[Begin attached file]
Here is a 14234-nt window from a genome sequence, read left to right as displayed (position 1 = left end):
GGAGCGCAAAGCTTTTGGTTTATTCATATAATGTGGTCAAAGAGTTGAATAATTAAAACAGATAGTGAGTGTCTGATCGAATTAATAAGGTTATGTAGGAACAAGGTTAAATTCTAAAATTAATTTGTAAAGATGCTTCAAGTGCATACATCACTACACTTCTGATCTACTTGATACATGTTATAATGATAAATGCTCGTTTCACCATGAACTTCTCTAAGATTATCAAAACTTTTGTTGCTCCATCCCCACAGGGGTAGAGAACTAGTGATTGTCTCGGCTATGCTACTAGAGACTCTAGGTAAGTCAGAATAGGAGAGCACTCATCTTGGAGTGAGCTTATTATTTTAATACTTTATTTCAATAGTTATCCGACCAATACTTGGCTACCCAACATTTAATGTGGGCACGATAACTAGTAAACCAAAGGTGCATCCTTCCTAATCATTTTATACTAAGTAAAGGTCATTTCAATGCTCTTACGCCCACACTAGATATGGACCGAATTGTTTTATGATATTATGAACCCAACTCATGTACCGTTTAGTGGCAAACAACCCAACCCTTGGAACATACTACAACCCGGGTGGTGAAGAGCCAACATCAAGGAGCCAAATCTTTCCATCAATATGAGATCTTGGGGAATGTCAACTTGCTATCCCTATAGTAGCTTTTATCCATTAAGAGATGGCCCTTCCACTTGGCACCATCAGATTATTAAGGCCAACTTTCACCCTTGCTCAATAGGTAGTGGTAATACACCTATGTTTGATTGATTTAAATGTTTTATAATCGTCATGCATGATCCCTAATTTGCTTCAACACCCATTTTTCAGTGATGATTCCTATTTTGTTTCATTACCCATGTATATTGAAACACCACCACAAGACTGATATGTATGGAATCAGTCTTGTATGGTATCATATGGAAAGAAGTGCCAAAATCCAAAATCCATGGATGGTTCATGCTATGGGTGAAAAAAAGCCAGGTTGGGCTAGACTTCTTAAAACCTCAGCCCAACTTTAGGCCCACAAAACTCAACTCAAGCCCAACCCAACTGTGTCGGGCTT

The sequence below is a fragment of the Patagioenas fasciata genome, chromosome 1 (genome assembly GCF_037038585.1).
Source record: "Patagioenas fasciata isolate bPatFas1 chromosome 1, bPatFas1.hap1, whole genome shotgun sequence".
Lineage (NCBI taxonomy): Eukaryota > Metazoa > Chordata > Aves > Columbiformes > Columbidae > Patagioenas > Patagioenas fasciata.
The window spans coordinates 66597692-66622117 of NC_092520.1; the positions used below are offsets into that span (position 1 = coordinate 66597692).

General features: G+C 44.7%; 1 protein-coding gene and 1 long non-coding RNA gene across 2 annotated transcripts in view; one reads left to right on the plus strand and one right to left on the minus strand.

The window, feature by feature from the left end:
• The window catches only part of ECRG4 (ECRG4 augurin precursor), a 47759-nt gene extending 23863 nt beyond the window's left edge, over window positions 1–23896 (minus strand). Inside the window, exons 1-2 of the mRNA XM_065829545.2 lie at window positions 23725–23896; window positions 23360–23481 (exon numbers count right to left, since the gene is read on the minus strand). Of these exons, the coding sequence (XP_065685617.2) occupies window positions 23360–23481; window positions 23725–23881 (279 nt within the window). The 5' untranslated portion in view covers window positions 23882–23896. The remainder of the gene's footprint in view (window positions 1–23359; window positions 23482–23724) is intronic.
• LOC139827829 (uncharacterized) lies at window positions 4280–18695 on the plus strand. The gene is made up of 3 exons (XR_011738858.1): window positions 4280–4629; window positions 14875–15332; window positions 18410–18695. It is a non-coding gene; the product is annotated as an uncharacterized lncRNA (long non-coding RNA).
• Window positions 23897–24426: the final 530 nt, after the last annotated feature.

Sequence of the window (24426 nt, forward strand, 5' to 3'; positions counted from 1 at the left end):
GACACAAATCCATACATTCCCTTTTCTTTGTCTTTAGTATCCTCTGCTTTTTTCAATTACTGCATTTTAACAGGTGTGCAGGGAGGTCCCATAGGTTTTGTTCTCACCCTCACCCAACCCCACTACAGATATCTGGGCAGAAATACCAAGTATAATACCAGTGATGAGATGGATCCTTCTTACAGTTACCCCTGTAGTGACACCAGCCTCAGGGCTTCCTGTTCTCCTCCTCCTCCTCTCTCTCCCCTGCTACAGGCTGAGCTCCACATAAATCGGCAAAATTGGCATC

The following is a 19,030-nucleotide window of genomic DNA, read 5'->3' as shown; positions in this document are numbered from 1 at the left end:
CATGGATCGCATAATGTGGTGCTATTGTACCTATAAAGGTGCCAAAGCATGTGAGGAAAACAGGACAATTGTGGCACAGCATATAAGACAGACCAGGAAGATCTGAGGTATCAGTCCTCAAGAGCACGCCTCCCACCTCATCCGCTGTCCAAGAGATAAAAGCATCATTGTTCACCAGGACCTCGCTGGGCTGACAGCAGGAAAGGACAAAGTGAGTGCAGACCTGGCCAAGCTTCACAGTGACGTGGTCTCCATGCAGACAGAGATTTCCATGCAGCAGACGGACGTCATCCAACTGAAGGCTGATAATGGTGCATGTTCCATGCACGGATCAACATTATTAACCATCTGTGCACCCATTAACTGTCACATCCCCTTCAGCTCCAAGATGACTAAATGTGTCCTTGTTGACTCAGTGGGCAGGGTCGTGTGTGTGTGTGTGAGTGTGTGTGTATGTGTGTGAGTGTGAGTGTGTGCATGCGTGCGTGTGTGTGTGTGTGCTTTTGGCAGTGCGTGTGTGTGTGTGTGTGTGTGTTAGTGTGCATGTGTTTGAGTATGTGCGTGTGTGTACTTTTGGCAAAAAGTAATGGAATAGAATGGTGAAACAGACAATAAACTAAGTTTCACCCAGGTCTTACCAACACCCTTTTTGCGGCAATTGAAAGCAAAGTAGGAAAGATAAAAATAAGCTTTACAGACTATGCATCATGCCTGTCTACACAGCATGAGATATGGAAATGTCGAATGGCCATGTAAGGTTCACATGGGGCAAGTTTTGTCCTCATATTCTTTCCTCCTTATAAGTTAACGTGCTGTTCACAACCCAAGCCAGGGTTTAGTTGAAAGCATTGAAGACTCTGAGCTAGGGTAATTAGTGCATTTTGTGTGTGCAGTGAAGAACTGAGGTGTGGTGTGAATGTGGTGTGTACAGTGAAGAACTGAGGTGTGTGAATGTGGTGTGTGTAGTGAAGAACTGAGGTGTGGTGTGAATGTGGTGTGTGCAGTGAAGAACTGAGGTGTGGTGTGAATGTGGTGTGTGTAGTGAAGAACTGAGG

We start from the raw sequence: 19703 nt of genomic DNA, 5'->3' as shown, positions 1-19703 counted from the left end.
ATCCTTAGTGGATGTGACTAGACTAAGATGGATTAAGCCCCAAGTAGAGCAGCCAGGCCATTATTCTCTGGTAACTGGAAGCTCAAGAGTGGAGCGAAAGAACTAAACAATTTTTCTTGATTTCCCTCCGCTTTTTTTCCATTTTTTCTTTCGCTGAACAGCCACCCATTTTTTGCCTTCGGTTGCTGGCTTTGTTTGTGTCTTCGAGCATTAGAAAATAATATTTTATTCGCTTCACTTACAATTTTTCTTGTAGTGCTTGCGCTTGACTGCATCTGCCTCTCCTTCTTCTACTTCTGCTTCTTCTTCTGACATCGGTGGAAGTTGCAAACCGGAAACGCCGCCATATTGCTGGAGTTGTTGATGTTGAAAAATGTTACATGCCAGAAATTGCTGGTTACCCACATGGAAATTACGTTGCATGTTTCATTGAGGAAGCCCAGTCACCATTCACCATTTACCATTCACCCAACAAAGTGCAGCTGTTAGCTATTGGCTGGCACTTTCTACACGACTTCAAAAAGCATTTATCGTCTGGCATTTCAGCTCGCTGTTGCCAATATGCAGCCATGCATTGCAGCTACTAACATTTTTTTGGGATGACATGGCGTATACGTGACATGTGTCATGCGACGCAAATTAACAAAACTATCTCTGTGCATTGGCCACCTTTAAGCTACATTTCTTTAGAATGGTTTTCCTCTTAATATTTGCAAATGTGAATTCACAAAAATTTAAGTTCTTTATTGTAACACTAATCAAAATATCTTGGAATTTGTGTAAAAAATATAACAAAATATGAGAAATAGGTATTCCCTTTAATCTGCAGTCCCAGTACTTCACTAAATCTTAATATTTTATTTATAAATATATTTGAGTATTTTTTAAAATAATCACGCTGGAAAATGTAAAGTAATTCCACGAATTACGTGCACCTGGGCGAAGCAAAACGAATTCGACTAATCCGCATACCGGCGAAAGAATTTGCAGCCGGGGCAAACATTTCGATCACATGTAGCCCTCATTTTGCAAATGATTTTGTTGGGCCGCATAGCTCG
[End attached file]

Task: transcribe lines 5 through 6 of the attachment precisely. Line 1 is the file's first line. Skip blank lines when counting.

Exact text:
Lineage (NCBI taxonomy): Eukaryota > Metazoa > Chordata > Aves > Columbiformes > Columbidae > Patagioenas > Patagioenas fasciata.
The window spans coordinates 66597692-66622117 of NC_092520.1; the positions used below are offsets into that span (position 1 = coordinate 66597692).